"It’s the Economy, Stupid"

I’m at the College of Community Association Lawyers’ law conference, and the big subject of the day is – yeah, you guessed it – the economy.

Speakers are covering a number of topics associated with the economy, and its consequences. Numerous suggestions are being made – few things are strikingly new to me, but the speakers’ repeated affirmation of Hobbs & Olson’s collection practices are reassuring. One of the early afternoon speakers suggested that firms should be considering the pursuit of personal judgments – a practice that we’ve been advocating for years. Another speaker suggested that associations should be including a budget line item for bad debt –I’ve only been recommending that for a year.

A big issue of discussion – and one that we are seeing more of – deals with lenders who foreclose and don’t thereafter pay their assessments, and other lenders who, either by virtue of mandated or voluntary policies, are not foreclosing on their units. It seems to be the consensus that those deadbeat lenders should be pursued aggressively. I agree.

Ellen Hirsch De Haan, President of the Foundation for Community Association Research, is suggesting that associations might want to consider relaxing some rules that might otherwise make sense. Do you want to rigidly enforce anti-rent restrictions, if that rental income might help the owner to pay their mortgage and/or their assessments? Are you going to rigidly enforce your single family restrictions if the children who lost their jobs (or the parents who lost their 401(k)) move in?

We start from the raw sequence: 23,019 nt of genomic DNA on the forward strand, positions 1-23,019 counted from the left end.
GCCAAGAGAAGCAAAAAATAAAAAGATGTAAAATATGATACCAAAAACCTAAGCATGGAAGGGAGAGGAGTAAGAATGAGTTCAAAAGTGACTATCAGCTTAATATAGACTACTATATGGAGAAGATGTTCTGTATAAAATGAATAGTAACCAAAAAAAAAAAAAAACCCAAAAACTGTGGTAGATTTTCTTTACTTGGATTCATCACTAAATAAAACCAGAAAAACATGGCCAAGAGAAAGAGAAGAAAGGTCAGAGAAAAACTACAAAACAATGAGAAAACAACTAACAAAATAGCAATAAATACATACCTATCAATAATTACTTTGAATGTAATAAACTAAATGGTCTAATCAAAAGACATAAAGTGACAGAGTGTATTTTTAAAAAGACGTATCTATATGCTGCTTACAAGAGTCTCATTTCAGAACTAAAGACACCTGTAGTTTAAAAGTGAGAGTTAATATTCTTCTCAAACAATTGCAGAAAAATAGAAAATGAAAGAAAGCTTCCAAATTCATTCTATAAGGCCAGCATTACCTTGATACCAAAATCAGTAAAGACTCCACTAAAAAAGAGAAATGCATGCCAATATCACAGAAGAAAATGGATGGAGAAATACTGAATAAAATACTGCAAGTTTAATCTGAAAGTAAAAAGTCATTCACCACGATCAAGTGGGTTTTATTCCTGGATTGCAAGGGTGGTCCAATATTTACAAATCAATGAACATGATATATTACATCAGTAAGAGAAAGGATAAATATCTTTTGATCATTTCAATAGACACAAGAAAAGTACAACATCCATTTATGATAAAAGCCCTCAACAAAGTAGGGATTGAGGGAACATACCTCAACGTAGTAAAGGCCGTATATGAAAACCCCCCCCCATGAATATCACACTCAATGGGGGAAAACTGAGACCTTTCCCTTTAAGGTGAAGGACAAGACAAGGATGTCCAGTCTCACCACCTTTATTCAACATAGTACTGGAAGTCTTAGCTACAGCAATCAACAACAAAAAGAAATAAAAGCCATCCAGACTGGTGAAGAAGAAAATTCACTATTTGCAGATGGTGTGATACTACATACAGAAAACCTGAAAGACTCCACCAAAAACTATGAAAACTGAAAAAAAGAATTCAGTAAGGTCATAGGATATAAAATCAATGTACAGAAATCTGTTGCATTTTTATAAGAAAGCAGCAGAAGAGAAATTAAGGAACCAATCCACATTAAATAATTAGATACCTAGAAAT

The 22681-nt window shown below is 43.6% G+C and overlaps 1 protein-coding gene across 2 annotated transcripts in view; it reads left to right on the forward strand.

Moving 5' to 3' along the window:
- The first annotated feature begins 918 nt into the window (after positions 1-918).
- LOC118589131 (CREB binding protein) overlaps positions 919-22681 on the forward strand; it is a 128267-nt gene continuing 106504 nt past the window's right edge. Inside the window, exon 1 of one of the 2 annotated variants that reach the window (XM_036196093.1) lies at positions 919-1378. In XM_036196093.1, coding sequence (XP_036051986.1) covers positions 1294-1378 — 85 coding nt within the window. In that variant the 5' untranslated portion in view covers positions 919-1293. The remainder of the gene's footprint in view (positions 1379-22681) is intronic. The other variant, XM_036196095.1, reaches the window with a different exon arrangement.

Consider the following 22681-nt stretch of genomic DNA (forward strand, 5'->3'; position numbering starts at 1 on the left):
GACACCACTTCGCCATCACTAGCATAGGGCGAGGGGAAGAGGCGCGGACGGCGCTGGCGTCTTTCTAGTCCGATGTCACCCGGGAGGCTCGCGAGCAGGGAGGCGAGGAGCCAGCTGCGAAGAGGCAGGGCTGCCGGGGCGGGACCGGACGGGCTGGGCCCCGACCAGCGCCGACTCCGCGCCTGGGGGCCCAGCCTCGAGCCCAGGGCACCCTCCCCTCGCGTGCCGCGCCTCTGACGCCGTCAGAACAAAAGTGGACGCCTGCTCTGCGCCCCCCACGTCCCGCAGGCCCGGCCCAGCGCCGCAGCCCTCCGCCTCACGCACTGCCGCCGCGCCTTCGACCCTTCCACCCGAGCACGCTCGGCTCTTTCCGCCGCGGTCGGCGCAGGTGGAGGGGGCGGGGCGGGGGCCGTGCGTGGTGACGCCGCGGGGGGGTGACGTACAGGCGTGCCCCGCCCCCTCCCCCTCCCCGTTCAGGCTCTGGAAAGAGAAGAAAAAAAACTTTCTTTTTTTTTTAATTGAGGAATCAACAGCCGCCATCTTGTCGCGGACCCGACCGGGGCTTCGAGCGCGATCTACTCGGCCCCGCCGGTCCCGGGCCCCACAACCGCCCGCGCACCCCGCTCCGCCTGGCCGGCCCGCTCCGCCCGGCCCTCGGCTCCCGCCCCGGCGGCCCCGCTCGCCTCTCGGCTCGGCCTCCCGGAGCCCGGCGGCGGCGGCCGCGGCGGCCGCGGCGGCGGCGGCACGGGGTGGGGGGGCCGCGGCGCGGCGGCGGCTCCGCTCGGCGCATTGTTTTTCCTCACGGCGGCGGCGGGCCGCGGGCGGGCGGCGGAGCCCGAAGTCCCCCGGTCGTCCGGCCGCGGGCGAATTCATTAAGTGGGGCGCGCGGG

“Good guys”, who pay their assessments, are being penalized if the association does not pursue their neighbors, because the neighbors end up paying more. For this reason, associations should be actively pursuing their collections equally, but equitably.

And here’s a scary tale from Florida – abandoned homes there are being stripped of appliances, cabinets, copper wiring and everything else of value. In high-end communities, the strippers are apparently watching the public foreclosure records, and visiting the foreclosed, and thus vacant, homes. So, if you are aware of foreclosed and vacant units in your association, keep an eye on them.

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